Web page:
He grew up in rural California and developed an interest in gun spinning from watching old Westerns, and when he moved to Chicago to pursue a career in comedy, he fell into a job at Donley’s. “I look back on Donley’s as kind of my fun dorm days with a bunch of college-aged kids, hanging out with them at night and playing pranks backstage,” Mr. Dillon said. He is still in touch with some of his former colleagues, some 20 years later. Mr. Dillon wasn’t aware the property was up for sale.
Taylor Fryza, who directs and acts in the park’s live shows, remembered visiting the town as a girl. “When you’re a little kid, it’s like stepping into a different world,” she said. Eventually she went to acting school in New York and returned home. She said she was not worried about the place being for sale. “You just put your best foot forward and do as many shows as you can,” she said.
When it comes to the sale effort, the Donleys have displayed a little showmanship of their own. In what the family admits was largely a publicity stunt, they put the Wild West Town up for sale in last year’s Christmas catalog of Hammacher Schlemmer, where it stood out among the massage wands, radio-controlled toys and exercise gadgets. Many years earlier — in 2003 — they listed it on eBay for $12 million, though they didn’t get many serious offers then, either.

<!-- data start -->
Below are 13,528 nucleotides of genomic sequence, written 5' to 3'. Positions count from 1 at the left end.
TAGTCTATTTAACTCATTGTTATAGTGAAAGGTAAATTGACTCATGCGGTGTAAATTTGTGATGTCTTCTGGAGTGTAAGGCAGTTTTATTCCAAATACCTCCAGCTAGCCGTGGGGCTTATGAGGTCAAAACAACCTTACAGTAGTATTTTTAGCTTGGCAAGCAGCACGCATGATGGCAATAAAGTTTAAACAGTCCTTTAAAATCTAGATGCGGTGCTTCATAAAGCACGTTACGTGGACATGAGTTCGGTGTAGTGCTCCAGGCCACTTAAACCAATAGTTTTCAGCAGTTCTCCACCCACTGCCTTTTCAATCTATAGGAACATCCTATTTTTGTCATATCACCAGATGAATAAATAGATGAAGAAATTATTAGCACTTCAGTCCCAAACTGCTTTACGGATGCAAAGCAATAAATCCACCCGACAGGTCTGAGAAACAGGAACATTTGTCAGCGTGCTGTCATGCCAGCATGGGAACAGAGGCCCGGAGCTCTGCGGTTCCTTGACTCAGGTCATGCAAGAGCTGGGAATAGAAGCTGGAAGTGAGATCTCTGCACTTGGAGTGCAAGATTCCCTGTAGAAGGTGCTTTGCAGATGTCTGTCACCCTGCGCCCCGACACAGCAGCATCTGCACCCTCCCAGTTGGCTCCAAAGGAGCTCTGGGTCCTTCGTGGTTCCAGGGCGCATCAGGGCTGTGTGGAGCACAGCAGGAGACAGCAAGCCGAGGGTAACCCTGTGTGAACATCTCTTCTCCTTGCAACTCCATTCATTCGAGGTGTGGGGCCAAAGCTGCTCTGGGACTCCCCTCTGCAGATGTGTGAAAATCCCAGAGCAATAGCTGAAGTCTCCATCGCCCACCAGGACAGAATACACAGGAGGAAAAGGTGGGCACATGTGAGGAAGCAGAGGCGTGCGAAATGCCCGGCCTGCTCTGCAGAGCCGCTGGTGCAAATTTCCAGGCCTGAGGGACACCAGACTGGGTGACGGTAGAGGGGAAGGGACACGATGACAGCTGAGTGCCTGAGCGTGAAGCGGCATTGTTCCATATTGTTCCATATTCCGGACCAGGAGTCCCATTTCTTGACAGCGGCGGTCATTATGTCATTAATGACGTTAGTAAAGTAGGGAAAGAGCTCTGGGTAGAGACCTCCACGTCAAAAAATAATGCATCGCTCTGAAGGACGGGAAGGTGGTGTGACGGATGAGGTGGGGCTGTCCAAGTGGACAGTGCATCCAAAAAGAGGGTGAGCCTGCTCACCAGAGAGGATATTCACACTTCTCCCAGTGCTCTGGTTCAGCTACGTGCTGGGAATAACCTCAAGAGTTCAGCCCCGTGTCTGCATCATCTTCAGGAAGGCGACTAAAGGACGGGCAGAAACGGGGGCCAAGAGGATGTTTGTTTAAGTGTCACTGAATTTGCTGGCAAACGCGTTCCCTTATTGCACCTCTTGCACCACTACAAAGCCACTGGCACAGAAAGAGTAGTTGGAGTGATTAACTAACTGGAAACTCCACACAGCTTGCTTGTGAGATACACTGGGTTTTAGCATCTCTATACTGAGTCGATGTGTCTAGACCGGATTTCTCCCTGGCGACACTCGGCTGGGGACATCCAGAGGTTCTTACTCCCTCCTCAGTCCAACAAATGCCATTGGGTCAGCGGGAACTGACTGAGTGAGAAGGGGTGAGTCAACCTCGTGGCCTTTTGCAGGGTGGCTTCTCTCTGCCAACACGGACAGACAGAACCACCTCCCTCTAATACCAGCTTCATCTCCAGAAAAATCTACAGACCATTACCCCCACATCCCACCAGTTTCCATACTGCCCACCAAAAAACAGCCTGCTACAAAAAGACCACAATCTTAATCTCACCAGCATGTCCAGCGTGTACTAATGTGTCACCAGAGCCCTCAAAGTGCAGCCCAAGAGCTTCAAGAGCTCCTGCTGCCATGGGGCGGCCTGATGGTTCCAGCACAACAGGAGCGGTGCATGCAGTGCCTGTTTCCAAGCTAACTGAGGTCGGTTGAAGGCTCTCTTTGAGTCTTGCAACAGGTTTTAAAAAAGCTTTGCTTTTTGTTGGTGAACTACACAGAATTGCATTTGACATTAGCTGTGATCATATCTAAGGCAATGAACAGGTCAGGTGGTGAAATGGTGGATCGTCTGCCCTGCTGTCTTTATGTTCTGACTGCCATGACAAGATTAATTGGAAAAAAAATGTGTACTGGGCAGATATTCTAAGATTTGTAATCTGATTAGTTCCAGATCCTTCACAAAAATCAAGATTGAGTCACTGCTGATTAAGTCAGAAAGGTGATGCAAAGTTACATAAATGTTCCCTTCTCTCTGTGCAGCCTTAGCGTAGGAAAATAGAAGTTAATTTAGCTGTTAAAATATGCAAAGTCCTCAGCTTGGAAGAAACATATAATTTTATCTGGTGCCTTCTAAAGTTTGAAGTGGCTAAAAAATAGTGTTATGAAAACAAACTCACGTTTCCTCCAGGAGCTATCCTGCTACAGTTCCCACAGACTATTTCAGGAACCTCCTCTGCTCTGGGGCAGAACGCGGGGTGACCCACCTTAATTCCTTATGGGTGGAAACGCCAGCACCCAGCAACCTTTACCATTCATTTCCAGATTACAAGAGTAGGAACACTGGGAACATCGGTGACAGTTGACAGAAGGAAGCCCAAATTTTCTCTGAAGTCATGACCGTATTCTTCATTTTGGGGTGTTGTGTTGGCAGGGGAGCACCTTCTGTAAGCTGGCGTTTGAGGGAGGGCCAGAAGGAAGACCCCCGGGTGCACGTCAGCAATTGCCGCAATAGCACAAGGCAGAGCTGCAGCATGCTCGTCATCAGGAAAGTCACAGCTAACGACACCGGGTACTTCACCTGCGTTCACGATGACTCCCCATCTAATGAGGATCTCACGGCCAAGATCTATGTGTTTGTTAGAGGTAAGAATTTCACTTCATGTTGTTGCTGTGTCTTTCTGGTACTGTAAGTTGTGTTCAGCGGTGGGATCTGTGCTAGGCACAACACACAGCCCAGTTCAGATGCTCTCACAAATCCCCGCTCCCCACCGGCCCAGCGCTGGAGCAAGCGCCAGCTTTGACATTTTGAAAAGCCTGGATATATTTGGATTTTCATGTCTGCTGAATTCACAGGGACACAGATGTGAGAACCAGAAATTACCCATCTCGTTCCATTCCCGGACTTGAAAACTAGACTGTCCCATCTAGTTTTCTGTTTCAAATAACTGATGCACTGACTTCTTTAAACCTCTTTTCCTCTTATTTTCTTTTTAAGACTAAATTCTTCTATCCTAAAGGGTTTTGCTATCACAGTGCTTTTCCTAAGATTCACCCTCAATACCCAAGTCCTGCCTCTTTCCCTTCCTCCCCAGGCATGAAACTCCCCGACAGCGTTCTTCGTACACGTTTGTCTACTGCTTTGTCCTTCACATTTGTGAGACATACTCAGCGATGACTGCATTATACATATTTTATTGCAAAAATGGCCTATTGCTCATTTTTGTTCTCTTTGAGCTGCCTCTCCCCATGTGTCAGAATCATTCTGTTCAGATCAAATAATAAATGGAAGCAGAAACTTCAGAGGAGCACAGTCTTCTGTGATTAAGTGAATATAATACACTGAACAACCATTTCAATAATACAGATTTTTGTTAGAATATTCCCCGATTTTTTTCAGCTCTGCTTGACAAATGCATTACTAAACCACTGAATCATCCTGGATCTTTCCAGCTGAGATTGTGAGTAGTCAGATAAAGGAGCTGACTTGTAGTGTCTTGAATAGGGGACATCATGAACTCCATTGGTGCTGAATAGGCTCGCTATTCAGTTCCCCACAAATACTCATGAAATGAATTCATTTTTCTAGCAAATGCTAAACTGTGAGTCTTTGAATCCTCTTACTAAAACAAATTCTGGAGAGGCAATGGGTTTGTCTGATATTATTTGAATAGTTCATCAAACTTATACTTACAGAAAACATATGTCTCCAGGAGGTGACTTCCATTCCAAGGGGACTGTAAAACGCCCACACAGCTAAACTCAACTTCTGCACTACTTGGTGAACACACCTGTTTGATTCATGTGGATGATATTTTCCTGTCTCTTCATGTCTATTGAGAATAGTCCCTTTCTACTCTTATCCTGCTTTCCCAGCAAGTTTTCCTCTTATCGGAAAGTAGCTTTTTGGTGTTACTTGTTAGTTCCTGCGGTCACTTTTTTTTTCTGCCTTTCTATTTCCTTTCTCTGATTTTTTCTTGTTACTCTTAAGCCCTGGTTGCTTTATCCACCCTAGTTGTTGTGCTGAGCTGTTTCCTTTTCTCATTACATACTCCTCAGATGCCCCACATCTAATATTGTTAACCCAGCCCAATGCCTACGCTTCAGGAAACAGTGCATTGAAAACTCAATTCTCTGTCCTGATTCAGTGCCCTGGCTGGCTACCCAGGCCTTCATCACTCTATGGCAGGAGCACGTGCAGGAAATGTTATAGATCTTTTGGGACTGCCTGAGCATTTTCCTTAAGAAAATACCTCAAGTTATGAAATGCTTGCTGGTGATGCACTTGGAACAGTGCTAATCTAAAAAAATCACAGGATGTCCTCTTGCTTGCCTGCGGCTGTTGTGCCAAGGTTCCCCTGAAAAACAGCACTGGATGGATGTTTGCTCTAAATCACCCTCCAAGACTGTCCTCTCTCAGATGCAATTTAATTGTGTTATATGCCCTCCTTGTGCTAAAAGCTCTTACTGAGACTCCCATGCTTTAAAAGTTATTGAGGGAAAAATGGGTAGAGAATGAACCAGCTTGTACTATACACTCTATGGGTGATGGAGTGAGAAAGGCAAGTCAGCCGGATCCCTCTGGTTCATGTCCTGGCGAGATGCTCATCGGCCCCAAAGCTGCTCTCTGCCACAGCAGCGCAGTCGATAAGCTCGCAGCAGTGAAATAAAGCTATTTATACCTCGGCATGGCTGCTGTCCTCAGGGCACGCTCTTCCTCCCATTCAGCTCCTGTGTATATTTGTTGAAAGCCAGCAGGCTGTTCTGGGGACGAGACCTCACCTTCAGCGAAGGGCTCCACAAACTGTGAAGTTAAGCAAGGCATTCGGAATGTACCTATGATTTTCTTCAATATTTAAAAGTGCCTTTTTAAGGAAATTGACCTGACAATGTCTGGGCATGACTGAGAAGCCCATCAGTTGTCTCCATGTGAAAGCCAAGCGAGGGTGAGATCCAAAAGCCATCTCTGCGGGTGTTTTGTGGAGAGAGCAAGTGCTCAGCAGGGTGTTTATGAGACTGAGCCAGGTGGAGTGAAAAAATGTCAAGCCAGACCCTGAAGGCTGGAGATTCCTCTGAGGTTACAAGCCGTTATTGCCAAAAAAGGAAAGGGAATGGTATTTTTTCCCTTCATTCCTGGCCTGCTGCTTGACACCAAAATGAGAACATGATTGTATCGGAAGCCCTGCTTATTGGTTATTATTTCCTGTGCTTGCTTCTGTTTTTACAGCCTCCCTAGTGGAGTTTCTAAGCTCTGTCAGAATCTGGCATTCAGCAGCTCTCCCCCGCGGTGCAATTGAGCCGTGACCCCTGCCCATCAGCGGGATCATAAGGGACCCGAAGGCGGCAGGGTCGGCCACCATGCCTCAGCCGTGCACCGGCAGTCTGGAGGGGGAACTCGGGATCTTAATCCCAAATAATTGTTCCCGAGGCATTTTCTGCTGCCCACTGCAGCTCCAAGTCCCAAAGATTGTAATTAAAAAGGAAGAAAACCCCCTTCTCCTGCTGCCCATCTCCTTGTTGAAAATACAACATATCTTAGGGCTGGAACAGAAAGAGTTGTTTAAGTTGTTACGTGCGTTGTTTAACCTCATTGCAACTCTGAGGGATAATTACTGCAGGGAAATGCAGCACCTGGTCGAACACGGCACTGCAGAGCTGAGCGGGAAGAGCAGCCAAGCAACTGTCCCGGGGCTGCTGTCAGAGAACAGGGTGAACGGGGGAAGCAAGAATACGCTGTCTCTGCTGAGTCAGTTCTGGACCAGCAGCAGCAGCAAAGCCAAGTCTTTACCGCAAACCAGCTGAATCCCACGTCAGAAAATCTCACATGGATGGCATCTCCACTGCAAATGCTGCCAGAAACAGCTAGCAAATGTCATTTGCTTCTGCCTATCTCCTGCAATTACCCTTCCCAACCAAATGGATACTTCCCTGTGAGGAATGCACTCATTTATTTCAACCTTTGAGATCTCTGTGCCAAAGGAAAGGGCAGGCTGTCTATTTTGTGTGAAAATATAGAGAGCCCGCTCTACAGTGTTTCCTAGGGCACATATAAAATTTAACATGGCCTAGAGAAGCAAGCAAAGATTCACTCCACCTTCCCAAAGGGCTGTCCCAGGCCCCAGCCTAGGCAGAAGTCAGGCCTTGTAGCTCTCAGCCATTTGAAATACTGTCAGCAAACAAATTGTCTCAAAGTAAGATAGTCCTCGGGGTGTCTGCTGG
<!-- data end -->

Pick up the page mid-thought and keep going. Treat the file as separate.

And so the operation chugs along, in nostalgia mode for some of its owners. “As much as we enjoyed it, as much as we loved it, it was hard work seven days a week,” Mike Donley said, adding that the grandchildren “didn’t see that as a future for them.”
Larry and Helene Donley live in a house right next to the amusement park and work on the site every day. The family jokes they are likely to ask the next owners for a job. The brothers say they aren’t forcing a sale.
“If they want to find another proprietor during their lifetimes, I’d rather let them do that,” Mike Donley said of his parents. “It’s another challenge for them.”